Organizations and employees increasingly realize and expect that performance management must continuously drive engagement to improve organizational performance. With agile and matrixed working models on the rise, enabling discussions of progress against targets needs to be more frequent to help employees stay aligned with their organization’s strategic goals.

Performance enablement moves away from the outdated concepts of hierarchy and control in performance management. Instead, it is based on a framework where employees’ needs are at the center. Simply refocusing on employee needs is an important starting point for building trust with HR and organization leaders. 

Performance enablement gives employees the opportunity to create meaningful developmental and performance goals that align with their company’s strategic goals and equips managers to frequently coach and enable employees—rather than dictate and evaluate. 

It is the engine that drives engagement, productivity, and greater employee satisfaction. The 2023 research revealed that when employees feel adequately enabled — comprising goal setting and tracking, feedback, and meaningful and ongoing conversations — and have lightweight tools they can access in the flow of work, performance metrics dramatically improve in multiple areas. Employees are:

  • 20 percentage points more productive and have far higher levels of engagement
  • Twice as likely to say they’re being tasked to work on the right things
  • Up to 60 percentage points more likely to say their performance management system helps them perform better at work
  • More satisfied with career development check-ins, leading to being up to 7.5X more likely to see a path internally for advancement 
  • Less than half as likely to be looking to leave their company

How to Build Trust with Employees

Building trust is not an overnight process, but a longer-term effort critical to improving employee performance. In their book, Make Work Better, Betterworks CEO Doug Dennerline and VP of HR Transformation Jamie Aitken state that trust is one of the four key pillars of performance management, along with assurance, teamwork, and shared purpose.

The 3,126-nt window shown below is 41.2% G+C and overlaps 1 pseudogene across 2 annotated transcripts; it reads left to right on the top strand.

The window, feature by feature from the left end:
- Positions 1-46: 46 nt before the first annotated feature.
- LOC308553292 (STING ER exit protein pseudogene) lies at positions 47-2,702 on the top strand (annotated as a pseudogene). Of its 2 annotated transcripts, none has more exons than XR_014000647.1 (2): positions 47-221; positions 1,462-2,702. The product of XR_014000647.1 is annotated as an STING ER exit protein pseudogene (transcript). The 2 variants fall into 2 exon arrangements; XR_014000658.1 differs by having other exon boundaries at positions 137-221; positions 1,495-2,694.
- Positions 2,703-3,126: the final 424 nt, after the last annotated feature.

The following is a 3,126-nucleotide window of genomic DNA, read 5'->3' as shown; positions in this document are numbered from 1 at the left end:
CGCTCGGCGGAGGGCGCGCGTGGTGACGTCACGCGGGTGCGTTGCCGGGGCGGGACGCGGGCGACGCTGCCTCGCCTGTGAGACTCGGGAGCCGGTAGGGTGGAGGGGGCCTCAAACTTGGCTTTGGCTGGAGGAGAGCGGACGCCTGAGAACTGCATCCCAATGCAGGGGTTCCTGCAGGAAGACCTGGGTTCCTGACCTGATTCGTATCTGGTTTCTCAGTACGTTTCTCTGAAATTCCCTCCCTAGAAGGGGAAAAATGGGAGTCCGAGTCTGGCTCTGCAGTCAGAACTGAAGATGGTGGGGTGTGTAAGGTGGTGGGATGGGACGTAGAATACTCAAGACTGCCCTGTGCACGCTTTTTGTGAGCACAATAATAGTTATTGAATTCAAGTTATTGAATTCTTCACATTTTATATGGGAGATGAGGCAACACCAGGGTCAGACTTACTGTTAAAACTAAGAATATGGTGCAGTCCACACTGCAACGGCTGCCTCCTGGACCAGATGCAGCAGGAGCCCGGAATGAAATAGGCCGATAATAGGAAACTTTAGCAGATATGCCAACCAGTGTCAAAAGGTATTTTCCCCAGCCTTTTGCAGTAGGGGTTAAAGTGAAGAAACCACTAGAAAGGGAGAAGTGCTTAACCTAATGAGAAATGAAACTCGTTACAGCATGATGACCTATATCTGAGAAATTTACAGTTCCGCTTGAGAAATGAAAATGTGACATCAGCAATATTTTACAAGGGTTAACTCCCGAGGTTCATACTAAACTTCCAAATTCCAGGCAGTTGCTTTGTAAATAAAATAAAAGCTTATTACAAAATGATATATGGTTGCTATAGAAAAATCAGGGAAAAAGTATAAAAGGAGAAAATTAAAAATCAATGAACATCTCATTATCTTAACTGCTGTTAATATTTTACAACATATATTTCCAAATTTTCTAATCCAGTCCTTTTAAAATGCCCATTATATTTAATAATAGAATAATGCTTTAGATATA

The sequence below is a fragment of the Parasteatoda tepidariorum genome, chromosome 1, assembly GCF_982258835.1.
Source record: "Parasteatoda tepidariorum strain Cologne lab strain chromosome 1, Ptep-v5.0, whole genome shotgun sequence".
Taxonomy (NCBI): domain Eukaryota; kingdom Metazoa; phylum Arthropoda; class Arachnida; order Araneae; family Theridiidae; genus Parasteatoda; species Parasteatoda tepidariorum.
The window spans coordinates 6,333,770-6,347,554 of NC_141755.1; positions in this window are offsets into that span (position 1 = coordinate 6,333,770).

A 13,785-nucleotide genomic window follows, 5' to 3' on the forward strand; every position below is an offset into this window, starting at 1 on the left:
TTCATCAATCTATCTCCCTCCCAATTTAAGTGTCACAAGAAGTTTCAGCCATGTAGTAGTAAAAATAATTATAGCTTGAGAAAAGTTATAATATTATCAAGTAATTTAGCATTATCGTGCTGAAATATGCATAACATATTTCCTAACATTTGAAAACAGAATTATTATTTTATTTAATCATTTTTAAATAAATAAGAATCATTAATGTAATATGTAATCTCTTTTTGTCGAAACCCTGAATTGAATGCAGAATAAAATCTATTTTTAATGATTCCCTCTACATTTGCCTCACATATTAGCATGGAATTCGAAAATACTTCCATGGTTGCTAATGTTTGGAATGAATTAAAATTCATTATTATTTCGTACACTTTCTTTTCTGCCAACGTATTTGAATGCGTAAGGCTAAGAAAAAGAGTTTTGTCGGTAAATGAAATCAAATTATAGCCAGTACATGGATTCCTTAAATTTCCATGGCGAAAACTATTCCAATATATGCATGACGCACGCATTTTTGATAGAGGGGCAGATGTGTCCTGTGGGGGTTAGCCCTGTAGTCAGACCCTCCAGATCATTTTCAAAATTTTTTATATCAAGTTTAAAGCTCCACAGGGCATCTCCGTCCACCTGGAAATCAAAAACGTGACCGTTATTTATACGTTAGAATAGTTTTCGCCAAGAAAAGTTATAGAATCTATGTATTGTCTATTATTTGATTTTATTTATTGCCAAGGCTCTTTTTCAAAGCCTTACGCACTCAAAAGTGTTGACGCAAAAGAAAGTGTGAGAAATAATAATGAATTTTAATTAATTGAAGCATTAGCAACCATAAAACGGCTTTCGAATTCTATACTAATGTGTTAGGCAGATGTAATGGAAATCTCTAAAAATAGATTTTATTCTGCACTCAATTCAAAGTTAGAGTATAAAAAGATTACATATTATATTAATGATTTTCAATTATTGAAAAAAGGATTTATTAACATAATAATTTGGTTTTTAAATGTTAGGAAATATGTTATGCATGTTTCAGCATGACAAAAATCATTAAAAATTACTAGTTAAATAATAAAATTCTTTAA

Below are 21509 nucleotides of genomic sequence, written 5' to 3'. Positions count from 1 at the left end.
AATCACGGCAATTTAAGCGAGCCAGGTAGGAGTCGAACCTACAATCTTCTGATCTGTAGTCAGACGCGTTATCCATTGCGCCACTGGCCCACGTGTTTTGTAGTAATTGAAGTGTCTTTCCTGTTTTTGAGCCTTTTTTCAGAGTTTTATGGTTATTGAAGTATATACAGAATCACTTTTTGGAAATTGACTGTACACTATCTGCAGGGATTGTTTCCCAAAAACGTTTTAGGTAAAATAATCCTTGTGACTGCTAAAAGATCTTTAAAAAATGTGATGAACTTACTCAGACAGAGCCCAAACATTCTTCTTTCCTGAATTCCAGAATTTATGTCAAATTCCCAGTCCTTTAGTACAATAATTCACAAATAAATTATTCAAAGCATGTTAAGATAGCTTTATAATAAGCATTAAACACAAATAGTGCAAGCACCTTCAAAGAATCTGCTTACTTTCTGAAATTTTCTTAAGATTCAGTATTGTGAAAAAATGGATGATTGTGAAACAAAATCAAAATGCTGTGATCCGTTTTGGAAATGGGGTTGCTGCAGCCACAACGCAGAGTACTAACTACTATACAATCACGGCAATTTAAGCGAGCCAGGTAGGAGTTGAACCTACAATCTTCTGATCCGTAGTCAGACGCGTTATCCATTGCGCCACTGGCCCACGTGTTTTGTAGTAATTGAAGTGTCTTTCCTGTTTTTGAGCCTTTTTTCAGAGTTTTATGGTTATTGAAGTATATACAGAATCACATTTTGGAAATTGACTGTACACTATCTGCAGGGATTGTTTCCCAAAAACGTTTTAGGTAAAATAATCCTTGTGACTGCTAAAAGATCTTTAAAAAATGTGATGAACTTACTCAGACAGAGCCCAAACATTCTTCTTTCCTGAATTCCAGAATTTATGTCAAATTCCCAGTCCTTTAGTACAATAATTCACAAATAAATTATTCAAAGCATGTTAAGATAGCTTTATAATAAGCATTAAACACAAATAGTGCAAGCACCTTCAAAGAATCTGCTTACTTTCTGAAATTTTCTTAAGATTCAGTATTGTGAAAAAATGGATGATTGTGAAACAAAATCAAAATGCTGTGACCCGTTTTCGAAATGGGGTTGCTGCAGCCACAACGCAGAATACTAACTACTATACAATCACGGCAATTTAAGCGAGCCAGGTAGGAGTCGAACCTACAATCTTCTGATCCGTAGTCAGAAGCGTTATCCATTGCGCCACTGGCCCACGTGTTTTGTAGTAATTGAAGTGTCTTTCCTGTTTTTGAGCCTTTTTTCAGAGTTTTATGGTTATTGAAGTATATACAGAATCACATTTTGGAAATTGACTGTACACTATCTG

Here are some best practices for building trust with employees:

  1. Be Transparent: Employees want to know what is happening within the organization and feel like they are part of the decision-making process. Being transparent with your employees about the company’s goals, challenges, and plans can help build trust.
  2. Listen to Employees: Employees want to feel heard and valued. Encourage employees to share their thoughts and ideas, acknowledge their input, and take action on their feedback.
  3. Connect: Provide frequent and regular check-ins between managers and employees for coaching, guidance, troubleshooting, and simply building relationships. Enable peer feedback. Employees learn from each other; valuable feedback will strengthen relationships and minimize miscommunication or misunderstanding.  
  4. Provide Opportunities for Growth: Providing opportunities for growth and development can help build trust and engagement with your employees. They need to know their employer is committed to helping them advance — whether to expand skills and responsibilities in a current role or to move into a new position. Building and monitoring career development goals as part of a performance plan is one avenue to bolster this trust. 
  5. Keep Your Promises: When you make promises to your employees, following through to gain credibility and build trust is essential.
  6. Recognize and Reward Employees: Recognizing and rewarding employees for their contributions shows them you value their efforts.

To learn more about our findings on trust and performance enablement, download your complimentary copy of the 2023 State of Performance Enablement report. 

What do employees and managers want?